Special Issue "Research about Risk Perception in the Environmental Health Domain"
A special issue of International Journal of Environmental Research and Public Health (ISSN 1660-4601). This special issue belongs to the section "Environmental Health".
Deadline for manuscript submissions: 30 September 2021.
Leading Guest Editor
Interests: risk communication; risk perception; environment and health research; health impact assessment; ethics; environmental epidemiology; governance; public participation
Assistant Guest Editor
Interests: environmental epidemiology; statistics; environment and health research; ethics and philosophy; governance
Special Issues and Collections in MDPI journals
Assistant Guest Editor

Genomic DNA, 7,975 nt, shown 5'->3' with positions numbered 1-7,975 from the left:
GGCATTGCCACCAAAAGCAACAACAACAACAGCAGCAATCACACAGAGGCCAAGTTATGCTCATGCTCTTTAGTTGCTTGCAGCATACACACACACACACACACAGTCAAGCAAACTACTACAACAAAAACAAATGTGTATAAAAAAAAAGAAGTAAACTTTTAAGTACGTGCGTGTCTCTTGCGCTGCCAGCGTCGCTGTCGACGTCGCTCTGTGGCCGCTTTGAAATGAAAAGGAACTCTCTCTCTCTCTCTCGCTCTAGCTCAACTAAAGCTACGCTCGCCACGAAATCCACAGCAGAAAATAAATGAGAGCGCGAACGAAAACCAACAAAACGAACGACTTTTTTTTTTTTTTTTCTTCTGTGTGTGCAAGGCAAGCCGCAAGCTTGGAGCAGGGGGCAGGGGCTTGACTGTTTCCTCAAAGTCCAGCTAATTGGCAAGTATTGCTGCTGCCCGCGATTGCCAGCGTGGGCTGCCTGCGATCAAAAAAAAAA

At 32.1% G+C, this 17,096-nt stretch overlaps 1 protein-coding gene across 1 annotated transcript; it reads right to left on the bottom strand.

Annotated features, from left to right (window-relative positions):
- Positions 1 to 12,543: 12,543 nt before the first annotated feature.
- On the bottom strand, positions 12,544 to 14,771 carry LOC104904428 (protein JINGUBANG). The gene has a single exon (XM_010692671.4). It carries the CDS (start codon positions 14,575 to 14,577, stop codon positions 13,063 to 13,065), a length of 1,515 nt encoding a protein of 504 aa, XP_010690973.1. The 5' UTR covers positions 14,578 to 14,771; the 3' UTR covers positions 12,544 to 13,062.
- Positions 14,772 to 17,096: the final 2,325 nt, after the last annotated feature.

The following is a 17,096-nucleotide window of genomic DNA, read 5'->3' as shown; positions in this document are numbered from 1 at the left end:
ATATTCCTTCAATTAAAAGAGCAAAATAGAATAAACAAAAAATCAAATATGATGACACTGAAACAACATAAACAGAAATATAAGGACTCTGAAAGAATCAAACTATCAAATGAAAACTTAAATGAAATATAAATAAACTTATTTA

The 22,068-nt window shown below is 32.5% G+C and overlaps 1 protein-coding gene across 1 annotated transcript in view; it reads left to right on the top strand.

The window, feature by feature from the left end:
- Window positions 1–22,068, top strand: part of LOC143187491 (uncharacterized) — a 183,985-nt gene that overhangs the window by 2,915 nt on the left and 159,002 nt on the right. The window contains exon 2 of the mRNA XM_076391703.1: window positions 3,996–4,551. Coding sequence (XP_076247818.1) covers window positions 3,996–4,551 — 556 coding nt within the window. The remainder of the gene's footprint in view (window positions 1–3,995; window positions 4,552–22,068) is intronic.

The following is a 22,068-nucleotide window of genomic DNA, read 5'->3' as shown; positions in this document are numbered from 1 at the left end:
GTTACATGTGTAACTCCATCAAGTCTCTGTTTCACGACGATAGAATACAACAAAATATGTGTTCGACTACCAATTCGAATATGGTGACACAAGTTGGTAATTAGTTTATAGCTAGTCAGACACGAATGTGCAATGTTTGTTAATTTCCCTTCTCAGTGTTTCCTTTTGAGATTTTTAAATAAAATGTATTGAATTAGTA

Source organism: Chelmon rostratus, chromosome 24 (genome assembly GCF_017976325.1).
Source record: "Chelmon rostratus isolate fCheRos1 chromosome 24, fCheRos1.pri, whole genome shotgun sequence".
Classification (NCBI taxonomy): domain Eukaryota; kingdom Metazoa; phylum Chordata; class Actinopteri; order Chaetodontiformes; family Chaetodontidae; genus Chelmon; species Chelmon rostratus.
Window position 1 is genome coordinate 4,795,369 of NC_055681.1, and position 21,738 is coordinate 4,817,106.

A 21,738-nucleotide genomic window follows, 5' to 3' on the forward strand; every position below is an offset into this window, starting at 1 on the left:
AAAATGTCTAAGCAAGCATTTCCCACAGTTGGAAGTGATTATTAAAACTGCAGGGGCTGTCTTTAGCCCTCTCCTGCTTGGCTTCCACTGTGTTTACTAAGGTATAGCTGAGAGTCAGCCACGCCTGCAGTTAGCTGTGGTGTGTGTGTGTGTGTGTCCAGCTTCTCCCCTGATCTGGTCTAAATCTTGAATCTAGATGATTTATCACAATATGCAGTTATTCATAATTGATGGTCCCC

Interests: environmental epidemiology; environmental pollution; risk assessment; health impact assessment; hygiene and public health
Research in the environment and health domain is mainly focused on the prevention or limitation of risks to people and biodiversity, using multidisciplinary approaches. Environmental and health research often develops in conflictual contexts from a social and scientific point of view. The knowledge of each of the actors involved can be partial, but, despite this, the results of the research must be usable for making decisions. To pursue these objectives, a broad picture must be taken into account, including the different perspectives of policymakers, citizen, and stakeholders, to reinforce, on the one hand, the validity of research results, and, on the other, the usability of results in decision making all along the governance cycle.